"Sultan Murad, or Amurath, lived forty-nine, and reigned thirty years, six months, and eight days. He was a just and valiant prince, of a great soul, patient of labors, learned, merciful, religious, charitable; a lover and encourager of the studious, and of all who excelled in any art or science; a good emperor and a great general. No man obtained more or greater victories than Amurath; Belgrade alone withstood his attacks. ^* Under his reign, the soldier was ever victorious, the citizen rich and secure. If he subdued any country, his first care was to build mosques and caravansaras, hospitals, and colleges. Every year he gave a thousand pieces of gold to the sons of the Prophet; and sent two thousand five hundred to the religious persons of Mecca, Medina, and Jerusalem." ^11 This portrait is transcribed from the historian of the Othman empire: but the applause of a servile and superstitious people has been lavished on the worst of tyrants; and the virtues of a sultan are often the vices most useful to himself, or most agreeable to his subjects. A nation ignorant of the equal benefits of liberty and law, must be awed by the flashes of arbitrary power: the cruelty of a despot will assume the character of justice; his profusion, of liberality; his obstinacy, of firmness. If the most reasonable excuse be rejected, few acts of obedience will be found impossible; and guilt must tremble, where innocence cannot always be secure. The tranquillity of the people, and the discipline of the troops, were best maintained by perpetual action in the field; war was the trade of the Janizaries; and those who survived the peril, and divided the spoil, applauded the generous ambition of their sovereign. To propagate the true religion, was the duty of a faithful Mussulman: the unbelievers were his enemies, and those of the Prophet; and, in the hands of the Turks, the cimeter was the only instrument of conversion. Under these circumstances, however, the justice and moderation of Amurath are attested by his conduct, and acknowledged by the Christians themselves; who consider a prosperous reign and a peaceful death as the reward of his singular merits. In the vigor of his age and military power, he seldom engaged in war till he was justified by a previous and adequate provocation: the victorious sultan was disarmed by submission; and in the observance of treaties, his word was inviolate and sacred. ^12 The Hungarians were commonly the aggressors; he was provoked by the revolt of Scanderbeg; and the perfidious Caramanian was twice vanquished, and twice pardoned, by the Ottoman monarch. Before he invaded the Morea, Thebes had been surprised by the despot: in the conquest of Thessalonica, the grandson of Bajazet might dispute the recent purchase of the Venetians; and after the first siege of Constantinople, the sultan was never tempted, by the distress, the absence, or the injuries of Palæologus, to extinguish the dying light of the Byzantine empire.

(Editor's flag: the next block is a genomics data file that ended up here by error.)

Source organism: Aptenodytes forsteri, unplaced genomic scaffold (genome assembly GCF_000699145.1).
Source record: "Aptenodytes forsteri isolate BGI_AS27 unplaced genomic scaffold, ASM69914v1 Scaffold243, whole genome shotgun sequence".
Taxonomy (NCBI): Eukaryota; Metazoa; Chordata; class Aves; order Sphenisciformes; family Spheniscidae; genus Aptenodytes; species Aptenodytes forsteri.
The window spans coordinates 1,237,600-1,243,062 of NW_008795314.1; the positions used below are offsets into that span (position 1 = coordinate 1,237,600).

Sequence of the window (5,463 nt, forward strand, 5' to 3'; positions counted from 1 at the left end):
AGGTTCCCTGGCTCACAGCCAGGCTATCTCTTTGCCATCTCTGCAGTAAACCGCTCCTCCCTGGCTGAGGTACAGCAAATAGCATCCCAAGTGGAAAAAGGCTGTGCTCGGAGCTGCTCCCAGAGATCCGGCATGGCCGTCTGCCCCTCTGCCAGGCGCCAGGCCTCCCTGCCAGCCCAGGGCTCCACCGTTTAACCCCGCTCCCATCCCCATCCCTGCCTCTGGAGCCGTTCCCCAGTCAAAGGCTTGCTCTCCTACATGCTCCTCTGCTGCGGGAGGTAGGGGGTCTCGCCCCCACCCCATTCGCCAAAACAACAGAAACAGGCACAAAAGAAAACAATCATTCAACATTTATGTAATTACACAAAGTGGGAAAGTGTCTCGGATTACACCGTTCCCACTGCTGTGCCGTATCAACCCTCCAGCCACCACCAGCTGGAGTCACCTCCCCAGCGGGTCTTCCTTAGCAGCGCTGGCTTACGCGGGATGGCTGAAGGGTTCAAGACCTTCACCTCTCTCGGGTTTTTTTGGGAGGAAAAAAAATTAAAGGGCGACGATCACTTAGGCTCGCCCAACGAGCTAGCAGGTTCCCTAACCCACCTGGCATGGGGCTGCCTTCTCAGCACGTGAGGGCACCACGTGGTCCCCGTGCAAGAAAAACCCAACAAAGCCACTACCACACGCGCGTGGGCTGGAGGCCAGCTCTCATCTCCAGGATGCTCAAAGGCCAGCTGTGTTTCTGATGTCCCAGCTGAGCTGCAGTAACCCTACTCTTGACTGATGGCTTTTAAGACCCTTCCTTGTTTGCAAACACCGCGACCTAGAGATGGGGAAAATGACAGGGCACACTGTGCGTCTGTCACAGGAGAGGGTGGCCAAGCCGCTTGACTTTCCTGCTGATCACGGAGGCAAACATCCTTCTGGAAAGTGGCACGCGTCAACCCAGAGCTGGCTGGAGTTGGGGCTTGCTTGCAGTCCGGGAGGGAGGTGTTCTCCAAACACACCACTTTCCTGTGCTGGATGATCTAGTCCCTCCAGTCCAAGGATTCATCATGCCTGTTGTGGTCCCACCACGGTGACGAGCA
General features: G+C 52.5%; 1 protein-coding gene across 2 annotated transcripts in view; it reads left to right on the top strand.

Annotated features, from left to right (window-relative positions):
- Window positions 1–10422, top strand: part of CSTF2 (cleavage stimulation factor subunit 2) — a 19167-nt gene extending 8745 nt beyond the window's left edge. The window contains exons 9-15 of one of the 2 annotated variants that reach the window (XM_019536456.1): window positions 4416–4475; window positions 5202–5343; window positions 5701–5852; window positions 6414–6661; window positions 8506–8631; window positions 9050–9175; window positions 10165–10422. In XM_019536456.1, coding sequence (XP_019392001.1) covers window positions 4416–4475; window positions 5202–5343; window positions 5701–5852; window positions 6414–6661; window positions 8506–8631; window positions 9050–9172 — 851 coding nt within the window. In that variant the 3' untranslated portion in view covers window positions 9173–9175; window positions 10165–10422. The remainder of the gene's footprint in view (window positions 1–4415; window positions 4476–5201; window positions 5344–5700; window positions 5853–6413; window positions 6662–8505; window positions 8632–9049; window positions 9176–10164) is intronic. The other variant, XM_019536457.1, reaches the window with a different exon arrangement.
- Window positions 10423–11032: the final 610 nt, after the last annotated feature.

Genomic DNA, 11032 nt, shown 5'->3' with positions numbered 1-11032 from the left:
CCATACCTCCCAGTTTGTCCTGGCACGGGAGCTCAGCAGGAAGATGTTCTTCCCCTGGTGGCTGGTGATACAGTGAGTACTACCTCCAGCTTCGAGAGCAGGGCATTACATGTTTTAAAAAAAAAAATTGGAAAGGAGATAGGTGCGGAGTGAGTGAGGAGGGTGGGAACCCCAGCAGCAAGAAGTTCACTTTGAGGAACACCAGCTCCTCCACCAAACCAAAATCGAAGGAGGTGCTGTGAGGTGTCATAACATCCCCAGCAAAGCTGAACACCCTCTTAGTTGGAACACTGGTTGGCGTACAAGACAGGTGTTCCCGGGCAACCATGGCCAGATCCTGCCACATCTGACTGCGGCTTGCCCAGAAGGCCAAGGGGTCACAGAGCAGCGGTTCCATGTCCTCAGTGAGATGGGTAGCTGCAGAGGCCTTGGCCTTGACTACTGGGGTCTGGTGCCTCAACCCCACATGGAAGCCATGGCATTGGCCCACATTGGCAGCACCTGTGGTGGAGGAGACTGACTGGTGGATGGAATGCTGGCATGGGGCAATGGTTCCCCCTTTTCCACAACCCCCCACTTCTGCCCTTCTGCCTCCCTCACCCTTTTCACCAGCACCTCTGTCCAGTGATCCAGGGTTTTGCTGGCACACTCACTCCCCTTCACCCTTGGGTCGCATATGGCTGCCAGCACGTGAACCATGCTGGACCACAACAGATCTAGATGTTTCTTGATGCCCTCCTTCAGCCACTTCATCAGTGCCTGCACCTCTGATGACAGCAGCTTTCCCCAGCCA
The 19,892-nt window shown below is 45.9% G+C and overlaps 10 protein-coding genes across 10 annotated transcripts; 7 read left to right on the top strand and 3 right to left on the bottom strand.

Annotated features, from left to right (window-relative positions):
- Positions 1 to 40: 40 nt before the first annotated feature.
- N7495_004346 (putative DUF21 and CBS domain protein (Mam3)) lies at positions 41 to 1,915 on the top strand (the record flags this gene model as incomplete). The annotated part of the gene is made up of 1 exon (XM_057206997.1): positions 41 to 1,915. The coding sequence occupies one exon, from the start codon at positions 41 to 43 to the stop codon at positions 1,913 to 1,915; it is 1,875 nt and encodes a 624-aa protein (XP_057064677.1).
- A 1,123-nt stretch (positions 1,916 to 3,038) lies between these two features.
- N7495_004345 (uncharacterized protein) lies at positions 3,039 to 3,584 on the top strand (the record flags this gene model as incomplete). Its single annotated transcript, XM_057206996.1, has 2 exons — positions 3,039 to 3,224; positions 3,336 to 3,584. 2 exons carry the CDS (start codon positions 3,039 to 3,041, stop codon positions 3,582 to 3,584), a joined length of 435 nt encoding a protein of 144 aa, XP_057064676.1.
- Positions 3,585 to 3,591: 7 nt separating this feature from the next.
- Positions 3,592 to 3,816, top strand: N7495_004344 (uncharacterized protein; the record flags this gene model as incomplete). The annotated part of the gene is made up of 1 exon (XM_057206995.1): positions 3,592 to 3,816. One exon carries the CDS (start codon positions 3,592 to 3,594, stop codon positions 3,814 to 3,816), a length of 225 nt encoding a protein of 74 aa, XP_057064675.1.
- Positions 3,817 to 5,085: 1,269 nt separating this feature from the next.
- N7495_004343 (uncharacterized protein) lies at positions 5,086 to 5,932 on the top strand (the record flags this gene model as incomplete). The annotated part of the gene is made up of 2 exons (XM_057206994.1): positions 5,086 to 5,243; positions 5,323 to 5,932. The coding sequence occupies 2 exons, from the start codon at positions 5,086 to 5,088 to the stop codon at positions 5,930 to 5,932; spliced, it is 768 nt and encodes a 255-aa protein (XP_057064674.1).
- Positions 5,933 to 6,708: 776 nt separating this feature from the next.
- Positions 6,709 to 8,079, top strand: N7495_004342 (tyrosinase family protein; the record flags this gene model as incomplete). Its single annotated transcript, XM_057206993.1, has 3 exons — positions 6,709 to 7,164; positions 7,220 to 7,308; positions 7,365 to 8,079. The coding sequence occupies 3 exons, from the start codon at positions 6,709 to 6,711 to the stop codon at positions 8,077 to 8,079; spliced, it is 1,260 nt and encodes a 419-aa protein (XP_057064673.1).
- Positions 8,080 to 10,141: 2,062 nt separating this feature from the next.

[Footnote *: See the siege and massacre at Thessalonica. Von Hammer vol. i p. 433. -- M.]
[Footnote 11: See Cantemir, History of the Othman Empire, p. 94. Murad, or Morad, may be more correct: but I have preferred the popular name to that obscure diligence which is rarely successful in translating an Oriental, into the Roman, alphabet.]
[Footnote 12: See Chalcondyles, (l. vii. p. 186, 198,) Ducas, (c. 33,) and Marinus Barletius, (in Vit. Scanderbeg, p. 145, 146.) In his good faith towards the garrison of Sfetigrade, he was a lesson and example to his son Mahomet.]
But the most striking feature in the life and character of Amurath is the double abdication of the Turkish throne; and, were not his motives debased by an alloy of superstition, we must praise the royal philosopher, ^13 who at the age of forty could discern the vanity of human greatness. Resigning the sceptre to his son, he retired to the pleasant residence of Magnesia; but he retired to the society of saints and hermits. It was not till the fourth century of the Hegira, that the religion of Mahomet had been corrupted by an institution so adverse to his genius; but in the age of the crusades, the various orders of Dervises were multiplied by the example of the Christian, and even the Latin, monks. ^14 The lord of nations submitted to fast, and pray, and turn round ^* in endless rotation with the fanatics, who mistook the giddiness of the head for the illumination of the spirit. ^15 But he was soon awakened from his dreams of enthusiasm by the Hungarian invasion; and his obedient son was the foremost to urge the public danger and the wishes of the people. Under the banner of their veteran leader, the Janizaries fought and conquered but he withdrew from the field of Varna, again to pray, to fast, and to turn round with his Magnesian brethren. These pious occupations were again interrupted by the danger of the state. A victorious army disdained the inexperience of their youthful ruler: the city of Adrianople was abandoned to rapine and slaughter; and the unanimous divan implored his presence to appease the tumult, and prevent the rebellion, of the Janizaries. At the well-known voice of their master, they trembled and obeyed; and the reluctant sultan was compelled to support his splendid servitude, till at the end of four years, he was relieved by the angel of death. Age or disease, misfortune or caprice, have tempted several princes to descend from the throne; and they have had leisure to repent of their irretrievable step. But Amurath alone, in the full liberty of choice, after the trial of empire and solitude, has repeated his preference of a private life.